21st Century Children’s Crusade

It seems prescient that I re-posted my defense of “kids these days” just before the March For Our Lives this weekend. I’ve seen more than a few strong, passionate, erudite defenses since then. Way better than mine.

I’ve also been a weepy mess. Part of it is that I’m stuck in a depression spiral right now. The Nothing is kicking my ass, and it’s ugly. But the other part is that I simply can’t disengage from the crushing shame that these kids have to shoulder a burden like this. Not just that they have to, but that they’re so raw and honest and goddamn successful at it.

As a former parentified child, I have strong feelings about what kids should or shouldn’t  be responsible for. And, if I do say so myself, I successfully protected my own child from that fate. She’s a marvelous adult, but she got there in her own time, and I’m relieved about that. But I still project all over these smart, engaged, determined kids and I have hours – no, years of film to unspool. There is a furious, resentful child within me still railing at the unfairness of having to save the grown-ups, only now she wears the armor of a full grown woman ready to slash and burn in her defense.

When we watched Emma Gonzalez stand in silence on the stage after her brief words, the silence of the crowd was deeply unsettling. You could see the steel of her straight spine, the resolve in her eyes as she forced everyone to wrestle with themselves in the barren sound field. I’ve always been a defender of common sense gun laws, so that’s not what I wrestled with. Instead, I had to fight the shame that I didn’t do more personally to protect her. That my generation, long accused of apathy and cynicism, absolutely earned those criticisms. That I, a parent and advocate for children, somehow failed to spare this girl, younger than my daughter, from having to watch her friends die, then make the adults around her sorry for it.

And maybe… maybe I’m a little jealous, too. Jealous that she has the strength to stand up to real power, while I quietly excused the adults who betrayed me for… my entire life, basically. So as tears streamed down her face while she shoved silence down the throat of the country, maybe I was being drawn and quartered by jealousy and shame. I don’t say that to garner sympathy. On the contrary, I deserve it. I’m mad that there are people out there celebrating her as a hero instead of wrestling with their own shame. Yet, at the same time, she is a hero and deserves to be celebrated. It’s complicated.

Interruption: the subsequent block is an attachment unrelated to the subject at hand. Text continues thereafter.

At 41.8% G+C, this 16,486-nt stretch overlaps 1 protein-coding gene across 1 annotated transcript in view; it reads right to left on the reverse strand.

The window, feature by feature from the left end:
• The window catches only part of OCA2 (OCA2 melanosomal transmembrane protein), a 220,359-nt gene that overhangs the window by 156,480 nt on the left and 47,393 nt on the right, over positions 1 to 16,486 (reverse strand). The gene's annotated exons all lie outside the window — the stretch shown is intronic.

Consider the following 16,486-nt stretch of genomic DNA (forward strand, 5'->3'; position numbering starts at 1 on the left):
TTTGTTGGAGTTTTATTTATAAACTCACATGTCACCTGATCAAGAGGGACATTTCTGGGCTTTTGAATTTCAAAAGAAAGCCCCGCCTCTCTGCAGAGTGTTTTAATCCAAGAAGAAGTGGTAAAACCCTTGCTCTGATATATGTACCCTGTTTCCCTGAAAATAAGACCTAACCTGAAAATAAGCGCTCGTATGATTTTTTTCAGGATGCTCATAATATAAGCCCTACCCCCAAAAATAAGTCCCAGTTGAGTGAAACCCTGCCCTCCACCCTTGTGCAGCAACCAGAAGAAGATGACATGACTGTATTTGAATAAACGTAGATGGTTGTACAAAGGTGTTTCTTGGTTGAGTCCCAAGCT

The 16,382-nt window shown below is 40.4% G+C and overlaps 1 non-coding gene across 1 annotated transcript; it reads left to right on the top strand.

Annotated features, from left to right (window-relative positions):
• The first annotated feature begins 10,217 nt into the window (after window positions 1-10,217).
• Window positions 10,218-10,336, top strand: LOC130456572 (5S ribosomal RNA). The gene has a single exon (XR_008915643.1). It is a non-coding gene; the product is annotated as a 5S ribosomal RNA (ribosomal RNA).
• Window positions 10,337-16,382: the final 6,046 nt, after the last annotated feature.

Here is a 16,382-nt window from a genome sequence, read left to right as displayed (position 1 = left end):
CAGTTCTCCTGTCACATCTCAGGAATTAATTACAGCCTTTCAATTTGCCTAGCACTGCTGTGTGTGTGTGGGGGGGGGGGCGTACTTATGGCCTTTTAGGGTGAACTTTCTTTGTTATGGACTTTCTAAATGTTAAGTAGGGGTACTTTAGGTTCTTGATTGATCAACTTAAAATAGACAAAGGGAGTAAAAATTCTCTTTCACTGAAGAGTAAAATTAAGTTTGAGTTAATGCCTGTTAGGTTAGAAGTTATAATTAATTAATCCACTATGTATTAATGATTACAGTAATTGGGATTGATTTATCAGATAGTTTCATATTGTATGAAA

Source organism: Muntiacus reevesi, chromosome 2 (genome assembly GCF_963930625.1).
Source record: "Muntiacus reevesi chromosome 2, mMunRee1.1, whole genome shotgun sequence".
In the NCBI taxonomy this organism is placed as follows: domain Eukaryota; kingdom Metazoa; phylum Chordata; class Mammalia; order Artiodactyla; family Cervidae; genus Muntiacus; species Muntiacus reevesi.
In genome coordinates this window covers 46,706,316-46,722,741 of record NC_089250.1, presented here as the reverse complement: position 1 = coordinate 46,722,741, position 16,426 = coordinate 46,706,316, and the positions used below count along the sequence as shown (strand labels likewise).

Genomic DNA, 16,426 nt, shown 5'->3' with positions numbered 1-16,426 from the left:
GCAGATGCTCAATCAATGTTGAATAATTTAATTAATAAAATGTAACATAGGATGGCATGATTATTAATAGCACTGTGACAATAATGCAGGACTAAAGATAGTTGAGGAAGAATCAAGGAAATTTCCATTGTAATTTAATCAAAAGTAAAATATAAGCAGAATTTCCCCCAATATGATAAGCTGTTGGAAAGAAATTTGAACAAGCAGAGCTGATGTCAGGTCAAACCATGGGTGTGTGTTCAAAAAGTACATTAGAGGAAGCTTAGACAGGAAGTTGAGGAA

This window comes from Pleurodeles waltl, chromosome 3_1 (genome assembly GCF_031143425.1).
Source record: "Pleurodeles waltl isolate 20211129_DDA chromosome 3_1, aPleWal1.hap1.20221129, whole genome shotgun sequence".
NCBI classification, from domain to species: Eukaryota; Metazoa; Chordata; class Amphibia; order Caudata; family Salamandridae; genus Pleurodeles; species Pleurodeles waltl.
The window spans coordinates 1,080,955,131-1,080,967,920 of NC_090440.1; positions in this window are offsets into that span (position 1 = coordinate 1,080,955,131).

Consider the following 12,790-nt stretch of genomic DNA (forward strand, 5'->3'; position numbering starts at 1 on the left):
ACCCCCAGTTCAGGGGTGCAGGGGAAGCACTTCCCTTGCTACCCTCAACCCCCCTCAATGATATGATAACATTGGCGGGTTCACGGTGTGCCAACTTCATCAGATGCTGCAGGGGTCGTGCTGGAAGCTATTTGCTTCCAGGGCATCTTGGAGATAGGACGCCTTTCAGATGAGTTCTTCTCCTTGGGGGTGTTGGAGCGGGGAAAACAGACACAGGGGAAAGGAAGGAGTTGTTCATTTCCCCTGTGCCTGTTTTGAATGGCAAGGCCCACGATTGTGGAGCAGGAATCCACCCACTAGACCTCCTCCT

I remember reading about the 13th century Children’s Crusade as a young person. Though now considered largely apocryphal, the tale was nevertheless framed as a tragic tale of idealistic, courageous children and their proud and weeping parents. I never once thought to myself that those kids were brave and amazing. I thought, Where the fuck are their parents?? Who let them do this? Why isn’t every adult waving handkerchiefs as children march through the streets rushing out there to snatch them back? What the shit is wrong with these people?? Joan of Arc – same story. I thought, She’s fourteen you sorry motherfuckers! Why does she have to lead your pathetic, useless army?!  Not that children are incapable of these things – I knew with a profound certainty that they absolutely were capable. But the injustice of adults watching, encouraging them to do it was nauseating.

This feels much the same. Except worse, because I know now what abnormal amounts of stress and responsibility do to immature brains. I know what sort of lifetime conditions these kids are going to have to battle that, on top of the PTSD they likely suffer, will snake into every aspect of their lives and create storms and struggles they didn’t earn. I know that some of them, statistically, won’t survive. It’s terrifying. If it doesn’t terrify you, you probably don’t get it. Lucky you, I guess.

I don’t know how to reconcile any of this. I thought maybe writing it out would help, but it doesn’t. I thought maybe I could find a way to escape the conclusion that I – even inadvertently – did to these kids what was done to me. All I can do is beg you, myself, anyone who listens, to not let them fight alone. Don’t wave handkerchiefs or have parades or share their pictures without standing in front of them first. They’re literally in the line of fire. We owe them the protection of whatever is left of our integrity.

nbc march
photo credit: NBCNews, Shawn Thew / EPA
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